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America’s fanciest restaurants may charge you a pretty penny for a fine dish that features “wild” mushrooms the likes of a portabella, oyster or shiitake.

Whatever! Color us not impressed.

Most of those mushrooms are grown in a damp warehouse, says creators Gregory Mueller and Joe McFarland, also co-authors of the book "Edible Wild Mushrooms of Illinois and Surrounding States."

It’s among the hills and hollers of Southern Illinois and surrounding states that you’ll find truly wild mushrooms, “including a few select treasures that can’t be cultivated,” say these mushroom men.

Mushroom hunting is as much art as it is pursuit. It requires patience and a skilled eye. One should also be armed with knowledge of what’s edible and what’s not -- as the alternative would be a deadly guessing game you don’t want to play.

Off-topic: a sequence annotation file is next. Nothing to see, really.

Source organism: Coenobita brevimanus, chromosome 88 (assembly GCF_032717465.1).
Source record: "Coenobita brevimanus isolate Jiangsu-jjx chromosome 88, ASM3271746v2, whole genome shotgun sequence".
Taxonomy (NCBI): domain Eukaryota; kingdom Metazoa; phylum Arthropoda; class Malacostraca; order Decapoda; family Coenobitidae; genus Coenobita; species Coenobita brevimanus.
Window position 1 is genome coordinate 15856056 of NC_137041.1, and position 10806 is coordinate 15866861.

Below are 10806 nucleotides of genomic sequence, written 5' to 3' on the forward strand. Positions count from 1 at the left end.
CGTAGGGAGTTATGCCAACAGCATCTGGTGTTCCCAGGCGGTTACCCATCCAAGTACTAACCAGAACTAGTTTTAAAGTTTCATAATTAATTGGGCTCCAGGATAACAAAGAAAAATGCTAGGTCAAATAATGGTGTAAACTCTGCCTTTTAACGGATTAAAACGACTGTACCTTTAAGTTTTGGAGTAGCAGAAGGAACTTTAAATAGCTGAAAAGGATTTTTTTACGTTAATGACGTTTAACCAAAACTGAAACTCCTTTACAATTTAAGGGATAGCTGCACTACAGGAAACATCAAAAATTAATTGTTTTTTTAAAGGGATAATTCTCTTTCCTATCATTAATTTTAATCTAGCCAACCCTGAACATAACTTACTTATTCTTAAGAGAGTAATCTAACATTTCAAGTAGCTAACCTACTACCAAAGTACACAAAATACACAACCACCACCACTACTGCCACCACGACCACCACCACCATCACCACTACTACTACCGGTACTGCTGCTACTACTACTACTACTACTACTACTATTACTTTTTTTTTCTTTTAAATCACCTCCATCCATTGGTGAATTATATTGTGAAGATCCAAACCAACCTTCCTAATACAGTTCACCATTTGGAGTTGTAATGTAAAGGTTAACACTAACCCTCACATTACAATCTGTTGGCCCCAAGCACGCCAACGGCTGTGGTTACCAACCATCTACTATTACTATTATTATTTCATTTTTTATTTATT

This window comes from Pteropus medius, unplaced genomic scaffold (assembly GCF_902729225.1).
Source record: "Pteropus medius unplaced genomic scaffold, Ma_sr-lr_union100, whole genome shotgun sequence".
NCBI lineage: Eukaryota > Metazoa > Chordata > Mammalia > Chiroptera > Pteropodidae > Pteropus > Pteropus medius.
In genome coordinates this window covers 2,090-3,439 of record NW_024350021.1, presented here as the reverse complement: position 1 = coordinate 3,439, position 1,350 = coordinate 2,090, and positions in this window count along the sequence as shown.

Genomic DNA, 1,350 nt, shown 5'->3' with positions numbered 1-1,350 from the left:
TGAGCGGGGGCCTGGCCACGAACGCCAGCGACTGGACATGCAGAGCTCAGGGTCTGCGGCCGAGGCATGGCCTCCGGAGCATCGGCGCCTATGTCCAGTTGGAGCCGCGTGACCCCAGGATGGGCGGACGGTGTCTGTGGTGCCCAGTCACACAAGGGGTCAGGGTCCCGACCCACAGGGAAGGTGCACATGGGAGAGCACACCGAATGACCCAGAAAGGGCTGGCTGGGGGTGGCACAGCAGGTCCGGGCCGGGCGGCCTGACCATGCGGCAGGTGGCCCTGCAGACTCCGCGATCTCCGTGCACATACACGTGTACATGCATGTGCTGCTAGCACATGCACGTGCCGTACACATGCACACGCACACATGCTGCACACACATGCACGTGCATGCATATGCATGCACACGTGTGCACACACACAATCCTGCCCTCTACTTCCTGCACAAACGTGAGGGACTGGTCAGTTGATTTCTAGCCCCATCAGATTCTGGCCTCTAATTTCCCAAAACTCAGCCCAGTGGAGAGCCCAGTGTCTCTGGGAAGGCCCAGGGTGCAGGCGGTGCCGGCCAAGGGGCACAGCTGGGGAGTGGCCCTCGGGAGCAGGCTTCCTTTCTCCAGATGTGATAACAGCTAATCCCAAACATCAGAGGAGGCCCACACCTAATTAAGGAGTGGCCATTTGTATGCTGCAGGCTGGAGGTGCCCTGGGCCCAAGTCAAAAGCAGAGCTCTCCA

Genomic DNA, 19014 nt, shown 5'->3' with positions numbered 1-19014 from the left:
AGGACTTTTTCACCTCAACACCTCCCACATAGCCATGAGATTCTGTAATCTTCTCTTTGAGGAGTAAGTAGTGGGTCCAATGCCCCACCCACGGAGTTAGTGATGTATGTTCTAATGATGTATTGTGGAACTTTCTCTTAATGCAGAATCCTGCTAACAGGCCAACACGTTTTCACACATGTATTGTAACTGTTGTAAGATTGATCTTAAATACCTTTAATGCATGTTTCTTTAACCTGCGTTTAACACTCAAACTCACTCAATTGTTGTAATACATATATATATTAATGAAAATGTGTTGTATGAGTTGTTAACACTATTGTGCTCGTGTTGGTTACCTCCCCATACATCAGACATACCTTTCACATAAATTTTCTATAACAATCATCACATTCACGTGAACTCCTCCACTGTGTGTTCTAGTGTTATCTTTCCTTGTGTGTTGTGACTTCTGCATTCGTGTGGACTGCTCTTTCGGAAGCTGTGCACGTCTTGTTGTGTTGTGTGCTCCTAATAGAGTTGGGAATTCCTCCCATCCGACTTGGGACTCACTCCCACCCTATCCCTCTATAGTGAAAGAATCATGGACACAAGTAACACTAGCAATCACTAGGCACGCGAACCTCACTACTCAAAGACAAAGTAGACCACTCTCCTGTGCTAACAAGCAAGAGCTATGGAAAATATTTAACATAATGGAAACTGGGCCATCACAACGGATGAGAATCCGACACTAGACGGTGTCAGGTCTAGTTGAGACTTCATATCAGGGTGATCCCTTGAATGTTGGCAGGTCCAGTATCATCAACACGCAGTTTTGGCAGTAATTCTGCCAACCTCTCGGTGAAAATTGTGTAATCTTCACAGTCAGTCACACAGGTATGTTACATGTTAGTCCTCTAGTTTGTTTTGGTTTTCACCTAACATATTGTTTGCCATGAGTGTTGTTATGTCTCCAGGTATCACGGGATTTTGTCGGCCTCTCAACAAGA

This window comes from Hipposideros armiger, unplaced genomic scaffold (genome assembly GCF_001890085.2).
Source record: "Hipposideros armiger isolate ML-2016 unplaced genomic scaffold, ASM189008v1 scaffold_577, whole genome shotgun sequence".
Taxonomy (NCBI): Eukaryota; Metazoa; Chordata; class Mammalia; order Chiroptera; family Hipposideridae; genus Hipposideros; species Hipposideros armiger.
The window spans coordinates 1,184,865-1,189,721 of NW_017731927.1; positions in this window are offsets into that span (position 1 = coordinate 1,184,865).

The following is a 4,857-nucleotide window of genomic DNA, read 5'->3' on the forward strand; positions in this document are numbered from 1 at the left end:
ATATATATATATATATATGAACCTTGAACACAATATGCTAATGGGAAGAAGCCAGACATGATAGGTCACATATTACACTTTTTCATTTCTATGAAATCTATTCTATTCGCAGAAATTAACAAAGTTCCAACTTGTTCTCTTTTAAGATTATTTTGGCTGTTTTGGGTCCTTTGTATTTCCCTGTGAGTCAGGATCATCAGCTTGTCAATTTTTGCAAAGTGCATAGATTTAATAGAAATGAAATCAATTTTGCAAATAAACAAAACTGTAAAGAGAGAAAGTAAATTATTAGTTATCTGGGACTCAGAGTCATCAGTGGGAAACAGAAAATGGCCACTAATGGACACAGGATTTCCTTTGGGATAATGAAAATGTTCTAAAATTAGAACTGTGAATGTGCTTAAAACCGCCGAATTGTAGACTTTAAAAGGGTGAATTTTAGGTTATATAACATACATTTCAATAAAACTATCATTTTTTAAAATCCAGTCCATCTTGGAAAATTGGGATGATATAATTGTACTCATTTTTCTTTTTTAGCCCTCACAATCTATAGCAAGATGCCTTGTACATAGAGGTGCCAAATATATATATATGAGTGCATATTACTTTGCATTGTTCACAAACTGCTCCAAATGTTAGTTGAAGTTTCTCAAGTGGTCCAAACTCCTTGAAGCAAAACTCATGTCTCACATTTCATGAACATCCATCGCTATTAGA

When it comes to mushrooms, the king of kings in Southern Illinois is the morel. This honeycombed-shaped mushroom is so ugly it’s cute. But it’s the taste that makes the hunt pay off.

Grill ‘em.

Fry ‘em.

Sauté 'em in garlic butter.

However you choose to indulge, you won’t be disappointed by your fungi friends. In fact, morels are sought after by chefs worldwide and a pound can draw anywhere from $30 to $50 or more.

Morel hunting is mainly a springtime endeavor. But, if you’re one of the thousands who fall in love with the pursuit, there’s good news: Mushroom hunting takes place in the fall, too. There are about 40 edible species in the state, and around 30 can be found in late August, September and October, according to McFarland. There’s also less competition in the fall.

But word to the wise: Do not, again, we caution, do not, trespass on private property. Nothing irritates a mushroom hunter like another lurking around their sacred mushroom ground.

Happy hunting, y’all.

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Molly Parker is general assignment and investigative projects reporter for The Southern Illinoisan.

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